Skip to main content

Does the director election system matter? Evidence from majority voting

Abstract

We examine the effect of a change in the director election system—the switch from a plurality voting standard to a more stringent standard known as majority voting (MV). Using a regression discontinuity design, we document abnormal returns of 1.43–1.60 % around annual meeting dates where shareholder proposals to adopt MV are voted upon, suggesting that shareholders perceive the adoption of MV as value-enhancing. We document an increase in boards’ responsiveness to shareholders at MV firms. In particular, relative to a propensity score-matched control sample, firms adopting MV exhibit an increase in the rate of implementation of shareholder proposals supported by a majority vote and in the responsiveness to votes withheld from directors up for election. We do not find a relation between votes withheld and subsequent director turnover, regardless of the election standard. Overall, it appears that, rather than a channel to remove specific directors, director elections are viewed by shareholders as a means to obtain specific governance changes and that, in this respect, their ability to obtain such changes is stronger under a MV standard.

This is a preview of subscription content, access via your institution.

Fig. 1
Fig. 2
Fig. 3

Notes

  1. Rule 14a-8 of the Securities Exchange Act of 1934 permits shareholders to submit nonbinding proposals requesting that certain corporate matters be put to a vote at the company’s next annual meeting. To be eligible to submit a proposal, a shareholder must be a beneficial owner of at least 1 % or $2,000 in market value of securities entitled to vote, have owned these securities for at least 1 year, and continue to own them through the date of the meeting.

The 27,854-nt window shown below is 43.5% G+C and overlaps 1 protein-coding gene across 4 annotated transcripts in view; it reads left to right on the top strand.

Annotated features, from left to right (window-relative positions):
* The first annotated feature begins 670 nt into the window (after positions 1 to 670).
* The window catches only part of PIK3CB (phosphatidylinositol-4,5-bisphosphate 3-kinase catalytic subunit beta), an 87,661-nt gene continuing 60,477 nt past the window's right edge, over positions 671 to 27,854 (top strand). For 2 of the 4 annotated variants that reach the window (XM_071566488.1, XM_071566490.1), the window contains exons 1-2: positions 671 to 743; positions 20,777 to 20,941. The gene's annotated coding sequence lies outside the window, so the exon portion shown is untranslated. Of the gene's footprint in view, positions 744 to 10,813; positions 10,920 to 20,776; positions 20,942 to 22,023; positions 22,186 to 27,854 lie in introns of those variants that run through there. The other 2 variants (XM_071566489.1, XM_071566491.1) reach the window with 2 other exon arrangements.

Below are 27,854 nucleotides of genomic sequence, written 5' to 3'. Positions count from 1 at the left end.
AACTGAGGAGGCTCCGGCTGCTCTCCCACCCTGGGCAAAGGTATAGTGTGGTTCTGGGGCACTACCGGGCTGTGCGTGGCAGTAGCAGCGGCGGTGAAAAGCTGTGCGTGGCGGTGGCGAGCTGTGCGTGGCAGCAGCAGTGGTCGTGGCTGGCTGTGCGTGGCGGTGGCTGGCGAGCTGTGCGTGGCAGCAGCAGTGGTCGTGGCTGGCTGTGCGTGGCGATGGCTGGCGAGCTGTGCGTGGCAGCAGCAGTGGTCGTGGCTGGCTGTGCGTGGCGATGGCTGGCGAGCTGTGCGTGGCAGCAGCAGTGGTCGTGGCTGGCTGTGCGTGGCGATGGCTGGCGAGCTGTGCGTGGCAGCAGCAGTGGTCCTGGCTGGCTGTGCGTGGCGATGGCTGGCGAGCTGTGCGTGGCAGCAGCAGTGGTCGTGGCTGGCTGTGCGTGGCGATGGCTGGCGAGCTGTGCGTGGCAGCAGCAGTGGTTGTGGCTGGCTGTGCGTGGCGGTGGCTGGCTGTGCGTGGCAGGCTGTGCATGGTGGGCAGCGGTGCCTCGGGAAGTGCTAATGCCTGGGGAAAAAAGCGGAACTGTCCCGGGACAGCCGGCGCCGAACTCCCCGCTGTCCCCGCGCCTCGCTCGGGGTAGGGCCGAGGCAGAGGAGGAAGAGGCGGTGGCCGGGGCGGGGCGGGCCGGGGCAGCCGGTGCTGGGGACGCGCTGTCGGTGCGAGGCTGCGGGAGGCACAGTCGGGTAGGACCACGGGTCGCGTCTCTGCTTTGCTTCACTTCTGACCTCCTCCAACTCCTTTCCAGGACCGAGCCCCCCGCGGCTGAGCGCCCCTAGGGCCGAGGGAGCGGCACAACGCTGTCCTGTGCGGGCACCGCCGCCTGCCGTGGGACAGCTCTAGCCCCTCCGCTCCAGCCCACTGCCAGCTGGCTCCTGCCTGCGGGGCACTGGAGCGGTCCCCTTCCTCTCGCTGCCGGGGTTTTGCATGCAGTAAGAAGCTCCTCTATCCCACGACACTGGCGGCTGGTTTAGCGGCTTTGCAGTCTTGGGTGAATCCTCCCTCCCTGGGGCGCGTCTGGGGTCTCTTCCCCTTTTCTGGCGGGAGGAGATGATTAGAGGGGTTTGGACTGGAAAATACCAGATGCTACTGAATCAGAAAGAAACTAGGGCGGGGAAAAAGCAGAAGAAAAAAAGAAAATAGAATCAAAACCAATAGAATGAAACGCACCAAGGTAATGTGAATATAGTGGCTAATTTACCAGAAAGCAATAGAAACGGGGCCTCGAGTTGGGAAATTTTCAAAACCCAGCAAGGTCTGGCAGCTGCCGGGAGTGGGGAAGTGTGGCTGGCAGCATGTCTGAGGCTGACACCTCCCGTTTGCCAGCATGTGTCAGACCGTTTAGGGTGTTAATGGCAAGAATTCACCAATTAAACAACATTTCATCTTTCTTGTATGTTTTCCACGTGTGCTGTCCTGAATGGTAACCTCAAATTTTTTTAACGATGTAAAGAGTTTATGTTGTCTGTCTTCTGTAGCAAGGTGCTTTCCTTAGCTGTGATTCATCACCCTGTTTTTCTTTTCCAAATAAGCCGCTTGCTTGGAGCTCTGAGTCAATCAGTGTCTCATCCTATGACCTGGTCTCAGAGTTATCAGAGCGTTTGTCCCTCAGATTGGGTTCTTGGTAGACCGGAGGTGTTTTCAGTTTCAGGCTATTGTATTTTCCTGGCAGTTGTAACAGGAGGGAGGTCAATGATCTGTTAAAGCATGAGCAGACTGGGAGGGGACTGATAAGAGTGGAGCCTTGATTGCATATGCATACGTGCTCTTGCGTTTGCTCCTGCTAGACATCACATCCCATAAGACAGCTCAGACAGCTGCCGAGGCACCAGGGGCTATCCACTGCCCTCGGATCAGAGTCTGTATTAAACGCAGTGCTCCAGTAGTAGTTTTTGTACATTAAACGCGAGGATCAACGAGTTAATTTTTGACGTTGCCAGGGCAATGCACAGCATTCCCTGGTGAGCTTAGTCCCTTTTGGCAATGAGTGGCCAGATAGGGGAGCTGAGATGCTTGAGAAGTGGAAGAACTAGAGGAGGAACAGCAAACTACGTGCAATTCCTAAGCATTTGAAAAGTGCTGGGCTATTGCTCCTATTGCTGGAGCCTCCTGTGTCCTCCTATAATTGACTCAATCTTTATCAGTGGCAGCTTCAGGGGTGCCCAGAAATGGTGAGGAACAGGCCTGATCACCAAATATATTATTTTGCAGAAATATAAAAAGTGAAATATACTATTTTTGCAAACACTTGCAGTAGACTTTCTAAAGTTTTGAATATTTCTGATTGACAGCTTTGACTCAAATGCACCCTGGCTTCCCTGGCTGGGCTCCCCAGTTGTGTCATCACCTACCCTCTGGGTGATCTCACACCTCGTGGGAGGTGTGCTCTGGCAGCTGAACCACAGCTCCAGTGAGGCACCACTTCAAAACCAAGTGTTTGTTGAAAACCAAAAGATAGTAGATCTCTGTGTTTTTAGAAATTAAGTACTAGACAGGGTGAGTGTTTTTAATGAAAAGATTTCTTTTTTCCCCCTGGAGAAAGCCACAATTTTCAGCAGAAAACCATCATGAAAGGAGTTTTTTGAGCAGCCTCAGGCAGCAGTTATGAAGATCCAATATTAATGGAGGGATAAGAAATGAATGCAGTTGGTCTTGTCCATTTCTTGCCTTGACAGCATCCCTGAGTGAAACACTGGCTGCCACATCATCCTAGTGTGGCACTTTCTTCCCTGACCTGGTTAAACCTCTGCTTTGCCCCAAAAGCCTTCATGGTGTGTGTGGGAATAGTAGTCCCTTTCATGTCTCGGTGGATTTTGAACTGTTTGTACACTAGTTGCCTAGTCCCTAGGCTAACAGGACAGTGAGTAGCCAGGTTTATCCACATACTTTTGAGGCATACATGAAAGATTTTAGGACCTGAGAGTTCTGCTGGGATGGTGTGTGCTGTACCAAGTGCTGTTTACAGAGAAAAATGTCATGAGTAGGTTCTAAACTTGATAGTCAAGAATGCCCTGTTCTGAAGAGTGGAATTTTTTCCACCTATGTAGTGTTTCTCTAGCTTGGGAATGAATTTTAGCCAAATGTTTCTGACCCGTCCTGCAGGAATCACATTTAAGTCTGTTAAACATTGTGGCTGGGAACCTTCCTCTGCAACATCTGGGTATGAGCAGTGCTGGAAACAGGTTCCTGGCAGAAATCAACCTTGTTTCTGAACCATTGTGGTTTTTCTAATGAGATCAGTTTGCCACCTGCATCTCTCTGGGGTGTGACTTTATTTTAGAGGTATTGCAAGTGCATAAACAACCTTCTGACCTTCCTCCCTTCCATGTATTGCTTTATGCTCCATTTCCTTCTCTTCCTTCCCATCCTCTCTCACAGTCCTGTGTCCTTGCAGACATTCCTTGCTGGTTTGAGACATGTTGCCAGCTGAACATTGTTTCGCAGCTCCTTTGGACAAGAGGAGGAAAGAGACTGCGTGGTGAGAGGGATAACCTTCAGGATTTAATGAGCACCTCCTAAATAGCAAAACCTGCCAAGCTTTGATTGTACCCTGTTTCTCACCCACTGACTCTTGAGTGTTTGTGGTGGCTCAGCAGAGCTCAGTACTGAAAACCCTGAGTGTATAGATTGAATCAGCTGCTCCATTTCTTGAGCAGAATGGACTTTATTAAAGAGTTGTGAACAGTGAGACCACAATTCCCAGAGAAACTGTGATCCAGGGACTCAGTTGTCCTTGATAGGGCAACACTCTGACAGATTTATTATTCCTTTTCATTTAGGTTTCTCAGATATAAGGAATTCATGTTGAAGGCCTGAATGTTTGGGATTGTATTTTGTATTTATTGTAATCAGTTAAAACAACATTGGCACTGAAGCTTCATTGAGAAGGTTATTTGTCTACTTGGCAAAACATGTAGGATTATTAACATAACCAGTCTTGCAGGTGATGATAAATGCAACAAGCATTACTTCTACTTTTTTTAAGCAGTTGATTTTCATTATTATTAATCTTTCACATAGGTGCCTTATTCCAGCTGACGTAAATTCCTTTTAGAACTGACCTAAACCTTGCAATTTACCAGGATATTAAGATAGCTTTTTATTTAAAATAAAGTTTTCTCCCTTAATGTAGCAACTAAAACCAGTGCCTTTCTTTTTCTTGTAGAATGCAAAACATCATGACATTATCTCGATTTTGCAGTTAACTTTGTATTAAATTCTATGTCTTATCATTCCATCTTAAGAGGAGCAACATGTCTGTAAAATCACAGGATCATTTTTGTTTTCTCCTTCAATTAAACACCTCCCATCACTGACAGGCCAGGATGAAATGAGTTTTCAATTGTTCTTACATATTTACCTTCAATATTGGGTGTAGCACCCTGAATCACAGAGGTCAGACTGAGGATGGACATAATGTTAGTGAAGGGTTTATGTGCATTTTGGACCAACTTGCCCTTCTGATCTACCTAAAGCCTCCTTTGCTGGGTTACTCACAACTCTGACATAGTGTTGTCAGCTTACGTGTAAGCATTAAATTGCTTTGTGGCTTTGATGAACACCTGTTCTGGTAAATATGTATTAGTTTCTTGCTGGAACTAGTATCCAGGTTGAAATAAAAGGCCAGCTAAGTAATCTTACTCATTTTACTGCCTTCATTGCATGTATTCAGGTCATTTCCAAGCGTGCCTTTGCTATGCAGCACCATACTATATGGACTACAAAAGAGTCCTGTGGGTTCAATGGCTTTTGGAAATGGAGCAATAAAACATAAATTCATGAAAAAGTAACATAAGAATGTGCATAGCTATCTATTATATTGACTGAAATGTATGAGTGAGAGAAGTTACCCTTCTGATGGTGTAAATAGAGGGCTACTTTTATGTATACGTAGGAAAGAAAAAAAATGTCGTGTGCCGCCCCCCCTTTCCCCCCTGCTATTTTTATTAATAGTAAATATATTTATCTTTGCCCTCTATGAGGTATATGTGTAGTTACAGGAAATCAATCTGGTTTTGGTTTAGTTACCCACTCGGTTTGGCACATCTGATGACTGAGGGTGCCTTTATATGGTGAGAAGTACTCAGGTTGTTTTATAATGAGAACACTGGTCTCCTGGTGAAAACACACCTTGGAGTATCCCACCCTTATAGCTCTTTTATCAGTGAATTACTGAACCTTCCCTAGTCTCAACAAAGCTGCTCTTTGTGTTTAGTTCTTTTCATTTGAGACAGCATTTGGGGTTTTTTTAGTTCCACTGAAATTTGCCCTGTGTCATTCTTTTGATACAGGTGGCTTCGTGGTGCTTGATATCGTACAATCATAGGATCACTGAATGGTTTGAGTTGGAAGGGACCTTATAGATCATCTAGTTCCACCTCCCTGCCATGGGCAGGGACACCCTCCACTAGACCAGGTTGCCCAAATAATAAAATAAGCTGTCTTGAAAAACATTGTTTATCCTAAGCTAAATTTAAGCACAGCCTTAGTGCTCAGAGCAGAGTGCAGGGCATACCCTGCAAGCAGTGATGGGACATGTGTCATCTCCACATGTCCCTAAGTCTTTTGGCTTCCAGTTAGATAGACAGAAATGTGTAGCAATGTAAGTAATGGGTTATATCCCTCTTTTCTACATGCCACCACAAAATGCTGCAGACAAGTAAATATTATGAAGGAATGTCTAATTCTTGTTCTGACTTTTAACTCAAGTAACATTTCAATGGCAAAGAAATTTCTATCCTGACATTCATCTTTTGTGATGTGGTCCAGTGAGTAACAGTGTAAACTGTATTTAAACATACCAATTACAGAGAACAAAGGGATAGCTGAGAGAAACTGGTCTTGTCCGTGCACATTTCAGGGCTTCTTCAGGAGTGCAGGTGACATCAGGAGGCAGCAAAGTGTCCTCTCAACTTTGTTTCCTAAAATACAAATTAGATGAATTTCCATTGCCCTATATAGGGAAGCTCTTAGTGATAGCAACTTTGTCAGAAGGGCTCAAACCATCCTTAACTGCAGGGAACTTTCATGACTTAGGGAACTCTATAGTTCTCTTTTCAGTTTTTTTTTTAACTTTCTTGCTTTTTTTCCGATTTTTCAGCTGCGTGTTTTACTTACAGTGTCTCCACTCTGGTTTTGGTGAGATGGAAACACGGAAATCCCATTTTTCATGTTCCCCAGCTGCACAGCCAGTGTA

2. A provision calling for mandatory adoption of MV by all US publicly traded firms was included in the Senate version of the financial reform bill but eventually dropped in the final version of the Dodd-Frank Act passed in 2010.

  3. In 2003 the SEC proposed a proxy access rule, that would have given shareholders (under certain conditions) the ability to put their nominees on the proxy ballot along with the board’s nominees—with the aim to increase board accountability to shareholders. The proposal was dropped amid strong opposition from the business community. The activists’ campaign for an MV election standard was partly a response to this event. The SEC eventually adopted a new proxy access rule in 2010, which however has been successfully litigated in court by the Business Roundtable and the U.S. Chamber of Commerce. See Kahan and Rock (2011) and Fisch (2012) for a history of proxy access.

  4. This setting also alleviates the concern that any documented effect associated with the adoption of MV may be the result of factors leading to the adoption of MV rather than the adoption of MV per se. If the adoption of MV was simply a manifestation of greater responsiveness to shareholders, then we would expect MV firms to adopt or negotiate away the shareholder proposal when submitted, before the vote. Shareholder proposals voted upon at the annual meeting were and continue to be opposed by the board. Hence an increase in the implementation rate of these proposals (relative to a proper control sample, as discussed in Sect. 3.1.1) is unlikely to simply reflect the governance orientation of the firm and more likely to capture the causal effect of the adoption of MV.

  5. Sjostrom and Kim (2007) and Cai et al. (2013) perform event studies around the announcement of the adoption of MV and the proxy filing (annual meeting) date where shareholder proposals are submitted (voted upon) and find no significant stock price reactions, concluding that the trend toward the adoption of MV is little more than “smoke and mirrors” (Sjostrom and Kim 2007). However, as noted by Gillan and Starks (2007), event studies focused on these dates are plagued by a number of problems (e.g., contaminated events), which our regression discontinuity design mitigates.